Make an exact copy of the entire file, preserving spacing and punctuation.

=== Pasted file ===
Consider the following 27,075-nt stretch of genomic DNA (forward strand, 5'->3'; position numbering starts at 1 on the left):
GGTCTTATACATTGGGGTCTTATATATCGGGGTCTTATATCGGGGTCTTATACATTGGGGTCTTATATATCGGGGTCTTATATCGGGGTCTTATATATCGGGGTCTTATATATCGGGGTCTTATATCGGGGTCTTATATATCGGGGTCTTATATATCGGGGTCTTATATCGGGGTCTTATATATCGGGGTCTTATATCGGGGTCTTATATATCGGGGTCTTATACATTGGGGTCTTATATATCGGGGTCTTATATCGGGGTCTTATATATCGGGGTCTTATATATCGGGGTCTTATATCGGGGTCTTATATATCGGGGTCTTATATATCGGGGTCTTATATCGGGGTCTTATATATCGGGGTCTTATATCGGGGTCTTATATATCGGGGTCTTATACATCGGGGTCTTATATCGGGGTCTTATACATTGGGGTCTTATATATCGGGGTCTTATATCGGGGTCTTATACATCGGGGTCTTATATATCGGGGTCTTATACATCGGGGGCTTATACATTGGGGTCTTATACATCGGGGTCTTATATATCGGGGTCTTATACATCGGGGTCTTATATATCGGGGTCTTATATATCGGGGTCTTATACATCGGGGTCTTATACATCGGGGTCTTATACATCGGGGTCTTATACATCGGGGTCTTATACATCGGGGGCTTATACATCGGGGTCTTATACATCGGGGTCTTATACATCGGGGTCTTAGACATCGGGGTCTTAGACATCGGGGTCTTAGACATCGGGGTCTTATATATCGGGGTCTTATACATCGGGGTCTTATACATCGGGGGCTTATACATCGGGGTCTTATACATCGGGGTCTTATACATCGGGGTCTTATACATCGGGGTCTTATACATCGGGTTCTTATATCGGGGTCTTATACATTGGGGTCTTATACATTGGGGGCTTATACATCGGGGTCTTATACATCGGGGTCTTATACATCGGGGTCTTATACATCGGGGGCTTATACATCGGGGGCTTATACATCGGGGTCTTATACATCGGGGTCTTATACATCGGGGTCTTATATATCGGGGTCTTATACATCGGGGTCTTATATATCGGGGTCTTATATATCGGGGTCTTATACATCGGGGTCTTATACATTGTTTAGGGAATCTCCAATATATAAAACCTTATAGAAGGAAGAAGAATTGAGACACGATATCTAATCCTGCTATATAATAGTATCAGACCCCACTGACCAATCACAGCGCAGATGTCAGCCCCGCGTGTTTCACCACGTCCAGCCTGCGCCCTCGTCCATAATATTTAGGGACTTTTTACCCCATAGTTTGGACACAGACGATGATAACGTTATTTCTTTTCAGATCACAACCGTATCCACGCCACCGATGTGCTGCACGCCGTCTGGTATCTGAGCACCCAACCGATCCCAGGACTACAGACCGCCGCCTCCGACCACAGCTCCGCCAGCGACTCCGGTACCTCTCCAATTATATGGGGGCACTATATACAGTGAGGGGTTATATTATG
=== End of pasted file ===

Consider the following 27,075-nt stretch of genomic DNA (forward strand, 5'->3'; position numbering starts at 1 on the left):
GGTCTTATACATTGGGGTCTTATATATCGGGGTCTTATATCGGGGTCTTATACATTGGGGTCTTATATATCGGGGTCTTATATCGGGGTCTTATATATCGGGGTCTTATATATCGGGGTCTTATATCGGGGTCTTATATATCGGGGTCTTATATATCGGGGTCTTATATCGGGGTCTTATATATCGGGGTCTTATATCGGGGTCTTATATATCGGGGTCTTATACATTGGGGTCTTATATATCGGGGTCTTATATCGGGGTCTTATATATCGGGGTCTTATATATCGGGGTCTTATATCGGGGTCTTATATATCGGGGTCTTATATATCGGGGTCTTATATCGGGGTCTTATATATCGGGGTCTTATATCGGGGTCTTATATATCGGGGTCTTATACATCGGGGTCTTATATCGGGGTCTTATACATTGGGGTCTTATATATCGGGGTCTTATATCGGGGTCTTATACATCGGGGTCTTATATATCGGGGTCTTATACATCGGGGGCTTATACATTGGGGTCTTATACATCGGGGTCTTATATATCGGGGTCTTATACATCGGGGTCTTATATATCGGGGTCTTATATATCGGGGTCTTATACATCGGGGTCTTATACATCGGGGTCTTATACATCGGGGTCTTATACATCGGGGTCTTATACATCGGGGGCTTATACATCGGGGTCTTATACATCGGGGTCTTATACATCGGGGTCTTAGACATCGGGGTCTTAGACATCGGGGTCTTAGACATCGGGGTCTTATATATCGGGGTCTTATACATCGGGGTCTTATACATCGGGGGCTTATACATCGGGGTCTTATACATCGGGGTCTTATACATCGGGGTCTTATACATCGGGGTCTTATACATCGGGTTCTTATATCGGGGTCTTATACATTGGGGTCTTATACATTGGGGGCTTATACATCGGGGTCTTATACATCGGGGTCTTATACATCGGGGTCTTATACATCGGGGGCTTATACATCGGGGGCTTATACATCGGGGTCTTATACATCGGGGTCTTATACATCGGGGTCTTATATATCGGGGTCTTATACATCGGGGTCTTATATATCGGGGTCTTATATATCGGGGTCTTATACATCGGGGTCTTATACATTGTTTAGGGAATCTCCAATATATAAAACCTTATAGAAGGAAGAAGAATTGAGACACGATATCTAATCCTGCTATATAATAGTATCAGACCCCACTGACCAATCACAGCGCAGATGTCAGCCCCGCGTGTTTCACCACGTCCAGCCTGCGCCCTCGTCCATAATATTTAGGGACTTTTTACCCCATAGTTTGGACACAGACGATGATAACGTTATTTCTTTTCAGATCACAACCGTATCCACGCCACCGATGTGCTGCACGCCGTCTGGTATCTGAGCACCCAACCGATCCCAGGACTACAGACCGCCGCCTCCGACCACAGCTCCGCCAGCGACTCCGGTACCTCTCCAATTATATGGGGGCACTATATACAGTGAGGGGTTATATTATG